Serial Entrepreneur Tony Hsieh: Quitting my Dream Job at Oracle was the Best Decision

Success Story of Zappos CEO Tony Hsieh who quit Oracle at the age 23 and founded LinkExchange in 1996. Three years later, he sold it to Microsoft for $265 million.

Tony Hsieh, photo: Inc.Com

At the age 23, a Computer Science graduate from Harvard University took a brave decision: It had been barely 5 months since Tony Hsieh had joined his dream company ‘Oracle‘ and he decided to quit with no real plans for future. In an interview to CNBC, Hsieh said, “I did not want to carry on with my job just because it paid me a handsome salary. The job lacked creativity and the corporate environment wasn’t my style.”

The biggest business lesson I learnt

While at Harvard, Hsieh started his first business – selling pizzas and hamburgers to the students in his dorm. He somehow managed a small space at The Quincy House Grille and worked part time. One of his customers was Alfred Lin with whom he later collaborated and co-founded Venture Frogs in 1998 and Zappos in 1999. Selling Pizzas weren’t much profitable but he learnt the biggest business lesson of his life. In his words, “Growing a business is a lot of hard work and I learnt the importance of customers’ satisfaction.

First Success (LinkExchange)

After quitting the job, Hsieh spent some months understanding the Internet’s impact on business strategies, especially marketing. Finally, in March 1996, he launched LinkExchange, an online advertising network from his apartment bedroom with the investment of small savings. He got his first 30 clients by emailing webmasters and sending them a small letter that explained the true potential of display advertising. The idea was an instant success! In less than 3 months, Hsieh managed to draw over 20,000 participating web pages to LinkExchange, with over 10 million ads being displayed everyday. By the end of 1998, the site membership crossed 400,000 mark and displayed about 5 million ads per day. The phenomenal success of LinkExchange made it one of the fastest growing Internet companies of late 90s. In November 1998, Hsieh sold the company to Microsoft for $265 million.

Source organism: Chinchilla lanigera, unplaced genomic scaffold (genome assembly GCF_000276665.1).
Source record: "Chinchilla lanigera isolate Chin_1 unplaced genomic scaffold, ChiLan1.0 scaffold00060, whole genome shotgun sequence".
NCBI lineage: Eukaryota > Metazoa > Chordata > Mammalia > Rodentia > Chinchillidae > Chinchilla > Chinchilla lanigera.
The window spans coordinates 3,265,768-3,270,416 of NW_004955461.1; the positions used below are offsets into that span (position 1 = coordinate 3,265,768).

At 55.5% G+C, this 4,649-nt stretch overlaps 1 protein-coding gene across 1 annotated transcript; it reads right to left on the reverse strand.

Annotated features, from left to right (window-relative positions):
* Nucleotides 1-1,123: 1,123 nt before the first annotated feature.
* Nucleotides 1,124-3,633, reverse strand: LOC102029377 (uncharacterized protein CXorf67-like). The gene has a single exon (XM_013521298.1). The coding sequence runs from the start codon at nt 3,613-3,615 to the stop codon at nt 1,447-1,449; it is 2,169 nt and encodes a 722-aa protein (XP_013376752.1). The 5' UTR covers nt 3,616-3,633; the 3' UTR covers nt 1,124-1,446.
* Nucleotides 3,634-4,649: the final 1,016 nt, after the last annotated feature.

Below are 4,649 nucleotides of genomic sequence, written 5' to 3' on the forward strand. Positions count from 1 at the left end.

In 1999, when Nick Swinmurn first contacted Hsieh, he did not like the idea of selling shoes online and deleted Swinmurn’s first voice mail. In Hsieh’s words, “Do not jump into a business you know least about.”
A couple of days later, Swinmurn sent him a mail containing the details of the US footwear market, which stood at about $40 billion. Swinmurn specifically mentioned that the paper mail orders accounted for about 5% of total sales. About two months later, Hsieh joined Zappos as the CEO and first year they made no profit at all.
In 2000, the company made 1.6 million in gross merchandise sales. The next year, it crossed 8.6 million mark and in 2003, it made about 70 million. By the end of 2009, Zappos annual revenue touched $1 billion. On July 22, 2009 the company was taken over by for $1.2 billion. Hsieh continues to serve the company as the CEO.

Delivering Happiness

In June 2010, Hsieh published his first book titled Delivering Happiness that gives a detailed account of his entrepreneurial endeavors. In the very first week, the book reached #1 on the New York Times Best Seller List and stayed on the same position for 27 consecutive weeks.

Hsieh lives in Las Vegas and loves playing poker and makes regular media appearances.